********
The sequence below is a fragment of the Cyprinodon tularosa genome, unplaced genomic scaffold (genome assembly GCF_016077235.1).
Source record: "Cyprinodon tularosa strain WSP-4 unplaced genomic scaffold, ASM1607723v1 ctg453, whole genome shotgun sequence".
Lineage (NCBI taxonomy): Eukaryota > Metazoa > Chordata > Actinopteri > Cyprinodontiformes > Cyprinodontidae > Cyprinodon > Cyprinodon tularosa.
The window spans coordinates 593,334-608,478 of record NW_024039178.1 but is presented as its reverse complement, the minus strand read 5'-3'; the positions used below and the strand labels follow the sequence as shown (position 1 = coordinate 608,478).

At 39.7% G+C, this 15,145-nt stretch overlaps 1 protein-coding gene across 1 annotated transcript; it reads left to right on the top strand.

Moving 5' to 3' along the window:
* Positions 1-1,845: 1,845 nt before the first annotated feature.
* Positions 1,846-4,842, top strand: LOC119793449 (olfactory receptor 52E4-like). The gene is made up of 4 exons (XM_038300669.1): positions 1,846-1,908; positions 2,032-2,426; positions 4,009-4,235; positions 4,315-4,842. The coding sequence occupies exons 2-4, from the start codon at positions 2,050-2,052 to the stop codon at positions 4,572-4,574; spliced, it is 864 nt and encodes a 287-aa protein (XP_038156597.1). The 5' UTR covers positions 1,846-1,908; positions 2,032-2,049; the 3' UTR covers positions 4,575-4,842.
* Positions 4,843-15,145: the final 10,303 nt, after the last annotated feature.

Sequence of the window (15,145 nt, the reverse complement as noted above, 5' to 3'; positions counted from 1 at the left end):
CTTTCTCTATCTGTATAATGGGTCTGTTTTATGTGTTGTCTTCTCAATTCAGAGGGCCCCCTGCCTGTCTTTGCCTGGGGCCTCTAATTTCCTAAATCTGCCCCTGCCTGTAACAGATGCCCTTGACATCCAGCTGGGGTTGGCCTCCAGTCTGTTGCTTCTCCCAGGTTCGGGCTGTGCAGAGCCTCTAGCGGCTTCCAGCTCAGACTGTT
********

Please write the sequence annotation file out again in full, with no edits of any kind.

The sequence below is a fragment of the Cyprinodon tularosa genome, unplaced genomic scaffold (genome assembly GCF_016077235.1).
Source record: "Cyprinodon tularosa strain WSP-4 unplaced genomic scaffold, ASM1607723v1 ctg453, whole genome shotgun sequence".
Lineage (NCBI taxonomy): Eukaryota > Metazoa > Chordata > Actinopteri > Cyprinodontiformes > Cyprinodontidae > Cyprinodon > Cyprinodon tularosa.
The window spans coordinates 593,334-608,478 of record NW_024039178.1 but is presented as its reverse complement, the minus strand read 5'-3'; the positions used below and the strand labels follow the sequence as shown (position 1 = coordinate 608,478).

At 39.7% G+C, this 15,145-nt stretch overlaps 1 protein-coding gene across 1 annotated transcript; it reads left to right on the top strand.

Moving 5' to 3' along the window:
* Positions 1-1,845: 1,845 nt before the first annotated feature.
* Positions 1,846-4,842, top strand: LOC119793449 (olfactory receptor 52E4-like). The gene is made up of 4 exons (XM_038300669.1): positions 1,846-1,908; positions 2,032-2,426; positions 4,009-4,235; positions 4,315-4,842. The coding sequence occupies exons 2-4, from the start codon at positions 2,050-2,052 to the stop codon at positions 4,572-4,574; spliced, it is 864 nt and encodes a 287-aa protein (XP_038156597.1). The 5' UTR covers positions 1,846-1,908; positions 2,032-2,049; the 3' UTR covers positions 4,575-4,842.
* Positions 4,843-15,145: the final 10,303 nt, after the last annotated feature.

Sequence of the window (15,145 nt, the reverse complement as noted above, 5' to 3'; positions counted from 1 at the left end):
CTTTCTCTATCTGTATAATGGGTCTGTTTTATGTGTTGTCTTCTCAATTCAGAGGGCCCCCTGCCTGTCTTTGCCTGGGGCCTCTAATTTCCTAAATCTGCCCCTGCCTGTAACAGATGCCCTTGACATCCAGCTGGGGTTGGCCTCCAGTCTGTTGCTTCTCCCAGGTTCGGGCTGTGCAGAGCCTCTAGCGGCTTCCAGCTCAGACTGTT